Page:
Philip Kapleau, the American Buddhist, once told an interesting and revealing story about an incident in a Zen Master’s life. It appears this Master was once approached by a man asking for the highest wisdom in Buddhism. The Master took his brush and wrote down the word ‘ Attention.’ On seeing this one, simple word on paper the man became disappointed. He expressed his dissatisfaction and asked for further insight, further revelation about the highest teachings in Buddhism. In response the Master wrote, in succession:’ Attention. Attention. ‘ Now the man grew noticeably irritated. He could not bring himself to believe that this one word could encapsulate so much. He then reiterated his disappointment to the Master and asked for yet further clarification. In return the Master quietly wrote: ‘ Attention. Attention. Attention.’ Finally, baffled and exasperated, the man asked the Master, almost begrudgingly, what he thought he meant by the word ‘ Attention.’ The master silently wrote: ‘ Attention means attention.’
How many times in my own life I wonder, have I not paid attention? In just one single morning, this very morning perhaps, my inattention may have encompassed: brushing my teeth, shaving, washing, dressing – through to making a pot of tea, eating my toast and reading the daily paper. Even when undertaking my morning meditation I can get ‘ lost ‘ in a prolonged period of inattention where I am simply ‘ elsewhere ‘, away from the very activity I should and want to be engaged with. But this state of ‘ elsewhere-ness ‘ is just a temporary drifting away of concentration which can be gently brought back into focus. However, if I fail to pay attention to the deeper realities of my life – to the currents and undercurrents that flow incessantly through it, that try to shape, inform and define it in so many unimaginable ways – then I run the risk of excluding myself from so much unrealized ‘ what could have been ‘.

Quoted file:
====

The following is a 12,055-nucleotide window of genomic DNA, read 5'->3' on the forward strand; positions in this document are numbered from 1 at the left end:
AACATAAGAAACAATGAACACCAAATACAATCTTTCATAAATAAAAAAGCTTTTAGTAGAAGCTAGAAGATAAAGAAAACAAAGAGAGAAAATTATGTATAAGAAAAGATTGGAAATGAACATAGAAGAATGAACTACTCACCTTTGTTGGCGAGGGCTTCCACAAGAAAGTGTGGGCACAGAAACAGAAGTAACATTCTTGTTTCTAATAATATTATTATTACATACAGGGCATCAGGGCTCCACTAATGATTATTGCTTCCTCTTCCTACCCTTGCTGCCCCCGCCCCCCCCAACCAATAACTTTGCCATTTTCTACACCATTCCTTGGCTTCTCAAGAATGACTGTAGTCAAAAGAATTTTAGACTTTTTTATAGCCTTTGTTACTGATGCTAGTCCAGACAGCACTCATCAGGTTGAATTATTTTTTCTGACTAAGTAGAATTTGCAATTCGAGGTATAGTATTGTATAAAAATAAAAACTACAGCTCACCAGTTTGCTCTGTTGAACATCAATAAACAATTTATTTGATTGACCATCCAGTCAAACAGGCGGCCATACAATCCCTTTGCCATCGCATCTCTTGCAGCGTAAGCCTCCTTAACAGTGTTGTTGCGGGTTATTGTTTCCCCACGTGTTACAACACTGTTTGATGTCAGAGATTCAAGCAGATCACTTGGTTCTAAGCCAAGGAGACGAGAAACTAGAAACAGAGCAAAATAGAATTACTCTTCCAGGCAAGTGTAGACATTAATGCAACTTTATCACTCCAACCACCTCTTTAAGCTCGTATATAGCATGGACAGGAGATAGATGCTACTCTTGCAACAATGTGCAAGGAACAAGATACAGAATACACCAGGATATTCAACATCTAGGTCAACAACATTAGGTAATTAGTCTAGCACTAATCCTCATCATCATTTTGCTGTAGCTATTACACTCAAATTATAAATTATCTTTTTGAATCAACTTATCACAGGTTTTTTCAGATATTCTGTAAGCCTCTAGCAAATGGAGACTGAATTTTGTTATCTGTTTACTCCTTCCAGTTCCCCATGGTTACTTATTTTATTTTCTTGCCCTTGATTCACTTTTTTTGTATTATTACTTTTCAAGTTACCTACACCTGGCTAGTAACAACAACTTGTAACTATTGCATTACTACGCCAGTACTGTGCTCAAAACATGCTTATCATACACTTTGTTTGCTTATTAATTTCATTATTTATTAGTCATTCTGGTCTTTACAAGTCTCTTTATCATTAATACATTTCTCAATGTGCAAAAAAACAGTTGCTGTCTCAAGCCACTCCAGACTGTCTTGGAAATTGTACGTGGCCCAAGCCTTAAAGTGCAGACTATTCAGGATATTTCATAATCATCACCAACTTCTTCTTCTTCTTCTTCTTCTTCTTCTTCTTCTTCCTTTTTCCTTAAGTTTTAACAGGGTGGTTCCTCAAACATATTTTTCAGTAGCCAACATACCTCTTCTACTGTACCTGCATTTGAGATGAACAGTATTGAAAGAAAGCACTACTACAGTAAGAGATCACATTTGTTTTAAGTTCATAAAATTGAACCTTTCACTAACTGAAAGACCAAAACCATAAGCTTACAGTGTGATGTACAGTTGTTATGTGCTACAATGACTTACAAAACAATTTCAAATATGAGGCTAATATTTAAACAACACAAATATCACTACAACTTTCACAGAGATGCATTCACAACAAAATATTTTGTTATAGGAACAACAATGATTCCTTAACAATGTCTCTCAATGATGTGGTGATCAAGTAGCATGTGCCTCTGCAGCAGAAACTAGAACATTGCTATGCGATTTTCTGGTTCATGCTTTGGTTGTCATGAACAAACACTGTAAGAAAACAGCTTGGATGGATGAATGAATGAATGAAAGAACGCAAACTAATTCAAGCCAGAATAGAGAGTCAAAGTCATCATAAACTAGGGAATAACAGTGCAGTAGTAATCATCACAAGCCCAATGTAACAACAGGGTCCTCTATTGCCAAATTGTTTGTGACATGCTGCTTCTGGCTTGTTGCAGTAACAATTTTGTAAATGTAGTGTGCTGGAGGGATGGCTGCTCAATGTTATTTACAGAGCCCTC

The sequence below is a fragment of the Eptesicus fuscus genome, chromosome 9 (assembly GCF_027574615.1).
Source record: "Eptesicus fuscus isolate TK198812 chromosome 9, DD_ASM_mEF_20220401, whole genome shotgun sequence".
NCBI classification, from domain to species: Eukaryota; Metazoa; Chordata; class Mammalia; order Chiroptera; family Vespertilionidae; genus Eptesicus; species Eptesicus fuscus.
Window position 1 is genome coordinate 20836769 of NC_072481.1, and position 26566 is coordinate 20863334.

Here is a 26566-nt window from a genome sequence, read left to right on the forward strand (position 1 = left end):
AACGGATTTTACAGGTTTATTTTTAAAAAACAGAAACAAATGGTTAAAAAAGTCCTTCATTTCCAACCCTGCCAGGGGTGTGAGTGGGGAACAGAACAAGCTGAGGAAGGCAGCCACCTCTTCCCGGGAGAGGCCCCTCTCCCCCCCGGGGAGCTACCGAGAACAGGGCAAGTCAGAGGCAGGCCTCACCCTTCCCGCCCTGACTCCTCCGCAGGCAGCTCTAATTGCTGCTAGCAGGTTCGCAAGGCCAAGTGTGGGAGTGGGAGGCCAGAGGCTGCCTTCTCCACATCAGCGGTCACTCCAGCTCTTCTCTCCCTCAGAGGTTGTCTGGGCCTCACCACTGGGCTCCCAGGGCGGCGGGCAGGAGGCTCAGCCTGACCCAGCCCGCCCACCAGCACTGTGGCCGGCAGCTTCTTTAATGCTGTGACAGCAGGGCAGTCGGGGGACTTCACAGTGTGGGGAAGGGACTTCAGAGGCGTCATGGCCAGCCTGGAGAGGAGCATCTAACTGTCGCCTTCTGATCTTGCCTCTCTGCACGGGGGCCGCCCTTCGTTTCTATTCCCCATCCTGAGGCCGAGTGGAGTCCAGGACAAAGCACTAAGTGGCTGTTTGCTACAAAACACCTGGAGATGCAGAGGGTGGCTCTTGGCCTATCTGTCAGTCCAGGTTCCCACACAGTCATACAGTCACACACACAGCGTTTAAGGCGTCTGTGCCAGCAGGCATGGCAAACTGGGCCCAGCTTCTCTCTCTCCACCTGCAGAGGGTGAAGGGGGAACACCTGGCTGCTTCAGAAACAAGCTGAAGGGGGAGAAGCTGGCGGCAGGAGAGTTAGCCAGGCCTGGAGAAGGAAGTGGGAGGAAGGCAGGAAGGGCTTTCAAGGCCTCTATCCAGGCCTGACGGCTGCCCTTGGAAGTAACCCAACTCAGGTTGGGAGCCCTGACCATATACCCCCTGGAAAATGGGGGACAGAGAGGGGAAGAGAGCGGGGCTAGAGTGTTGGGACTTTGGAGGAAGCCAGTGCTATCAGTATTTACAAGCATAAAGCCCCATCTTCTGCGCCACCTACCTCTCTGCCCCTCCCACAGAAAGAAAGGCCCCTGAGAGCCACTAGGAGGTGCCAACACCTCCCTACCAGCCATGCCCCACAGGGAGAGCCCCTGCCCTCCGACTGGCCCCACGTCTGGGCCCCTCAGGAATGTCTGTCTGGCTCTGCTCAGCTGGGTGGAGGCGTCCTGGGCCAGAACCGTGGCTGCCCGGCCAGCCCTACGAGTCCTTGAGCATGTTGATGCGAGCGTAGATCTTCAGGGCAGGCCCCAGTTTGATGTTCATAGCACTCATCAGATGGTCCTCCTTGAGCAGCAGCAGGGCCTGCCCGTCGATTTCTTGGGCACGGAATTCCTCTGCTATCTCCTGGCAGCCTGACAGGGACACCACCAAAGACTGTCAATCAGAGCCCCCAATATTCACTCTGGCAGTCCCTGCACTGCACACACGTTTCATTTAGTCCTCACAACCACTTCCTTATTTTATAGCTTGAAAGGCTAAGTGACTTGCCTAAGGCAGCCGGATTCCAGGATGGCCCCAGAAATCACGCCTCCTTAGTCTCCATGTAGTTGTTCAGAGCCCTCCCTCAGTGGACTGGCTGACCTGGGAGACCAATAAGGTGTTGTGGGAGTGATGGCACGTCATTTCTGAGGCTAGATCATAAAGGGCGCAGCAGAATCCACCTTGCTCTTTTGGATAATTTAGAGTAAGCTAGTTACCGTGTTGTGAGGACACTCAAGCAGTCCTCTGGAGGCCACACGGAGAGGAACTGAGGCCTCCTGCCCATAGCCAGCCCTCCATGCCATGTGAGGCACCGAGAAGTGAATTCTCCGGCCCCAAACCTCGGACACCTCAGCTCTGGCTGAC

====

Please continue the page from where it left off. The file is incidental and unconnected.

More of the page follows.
This life of ours, this mysterious, wondrous existence, is the only life we have, so let us make full use of it and that commences with developing our innate faculty of attentive awareness ( Yoniso manasikara ). Being fully tuned in to our everyday living experience is our practice, that’s all there is. Whatever skilful task we are undertaking at any particular time we should stay focused on that and not attempt to do anything else. We should bring our best efforts and full concentration to that one activity and see it through to completion and if we do become distracted in some way we should just bring our attention right back and start again no matter how many times this happens. Then we are on our way because we are starting to notice that we have NOT been noticing and in this simple act of recognition we can perhaps start to realize the implications and importance our inattention has to the larger issues that affect our lives
” Mindfulness means paying attention in a particular way; on purpose, in the present moment, and non – judgementally. This kind of attention nurtures greater awareness, clarity and acceptance of present – moment reality. It wakes us up to the fact that our lives unfold only in moments. If we are not fully present for many of these moments, we may not only miss what is most valuable in our lives but also fail to realize the richness and the depth of our possibilities for growth and transformation.”
John Kabat – Zinn
Whatever experience is presented to us in our individual and collective lives warrants our attention because it has come into our lives for a reason and if we look deeply enough we may be able to see something that was never seen before. The familiar can become un – familiar, the ordinary can become extra-ordinary and the mundane can become miraculous when we penetrate the surface reality of our everyday perception and recognize the sacrament of the fully aware moment….
Rushing headlong into life – not noticing things that could enliven us or enrich us, that could sharpen and deepen our understanding of the world around us – is something we must guard against. So much that enters our lives has transformative potential for us if we allow its presence to grow and develop, but we must firstly pay attention……
At the outbreak of the Second World War Bartok left his native Hungary to settle in America. Five years later, suffering from the leukaemia, he died. The Hungarian composer knew that his time was short but his heightened sense of wonder about the natural world never left him and he came to see the forests and woodlands of Vermont, where he was staying, as a veritable treasure of wonderment and delight expressed in every glade, brook, tree and leaf.